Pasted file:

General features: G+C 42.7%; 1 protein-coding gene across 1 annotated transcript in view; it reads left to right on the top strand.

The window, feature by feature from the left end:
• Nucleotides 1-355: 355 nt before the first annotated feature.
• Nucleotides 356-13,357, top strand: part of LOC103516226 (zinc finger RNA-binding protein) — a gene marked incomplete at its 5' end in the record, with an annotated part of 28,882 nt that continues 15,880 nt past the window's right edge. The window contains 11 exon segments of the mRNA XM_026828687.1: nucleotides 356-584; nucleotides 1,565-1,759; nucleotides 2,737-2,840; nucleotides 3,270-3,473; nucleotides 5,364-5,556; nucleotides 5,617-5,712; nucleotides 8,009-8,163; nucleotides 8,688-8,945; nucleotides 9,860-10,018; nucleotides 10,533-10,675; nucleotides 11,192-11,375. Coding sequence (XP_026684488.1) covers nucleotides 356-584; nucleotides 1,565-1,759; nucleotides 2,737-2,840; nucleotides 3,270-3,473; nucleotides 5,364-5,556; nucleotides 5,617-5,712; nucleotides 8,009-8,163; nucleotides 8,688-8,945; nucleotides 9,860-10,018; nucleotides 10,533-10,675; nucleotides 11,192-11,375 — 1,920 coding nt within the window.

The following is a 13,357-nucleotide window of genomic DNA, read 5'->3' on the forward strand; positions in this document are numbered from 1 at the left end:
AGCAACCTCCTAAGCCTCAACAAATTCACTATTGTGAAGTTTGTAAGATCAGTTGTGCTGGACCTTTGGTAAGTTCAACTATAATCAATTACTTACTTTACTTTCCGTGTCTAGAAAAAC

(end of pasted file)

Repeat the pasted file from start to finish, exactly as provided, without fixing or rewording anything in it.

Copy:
General features: G+C 42.7%; 1 protein-coding gene across 1 annotated transcript in view; it reads left to right on the top strand.

The window, feature by feature from the left end:
• Nucleotides 1-355: 355 nt before the first annotated feature.
• Nucleotides 356-13,357, top strand: part of LOC103516226 (zinc finger RNA-binding protein) — a gene marked incomplete at its 5' end in the record, with an annotated part of 28,882 nt that continues 15,880 nt past the window's right edge. The window contains 11 exon segments of the mRNA XM_026828687.1: nucleotides 356-584; nucleotides 1,565-1,759; nucleotides 2,737-2,840; nucleotides 3,270-3,473; nucleotides 5,364-5,556; nucleotides 5,617-5,712; nucleotides 8,009-8,163; nucleotides 8,688-8,945; nucleotides 9,860-10,018; nucleotides 10,533-10,675; nucleotides 11,192-11,375. Coding sequence (XP_026684488.1) covers nucleotides 356-584; nucleotides 1,565-1,759; nucleotides 2,737-2,840; nucleotides 3,270-3,473; nucleotides 5,364-5,556; nucleotides 5,617-5,712; nucleotides 8,009-8,163; nucleotides 8,688-8,945; nucleotides 9,860-10,018; nucleotides 10,533-10,675; nucleotides 11,192-11,375 — 1,920 coding nt within the window.

The following is a 13,357-nucleotide window of genomic DNA, read 5'->3' on the forward strand; positions in this document are numbered from 1 at the left end:
AGCAACCTCCTAAGCCTCAACAAATTCACTATTGTGAAGTTTGTAAGATCAGTTGTGCTGGACCTTTGGTAAGTTCAACTATAATCAATTACTTACTTTACTTTCCGTGTCTAGAAAAAC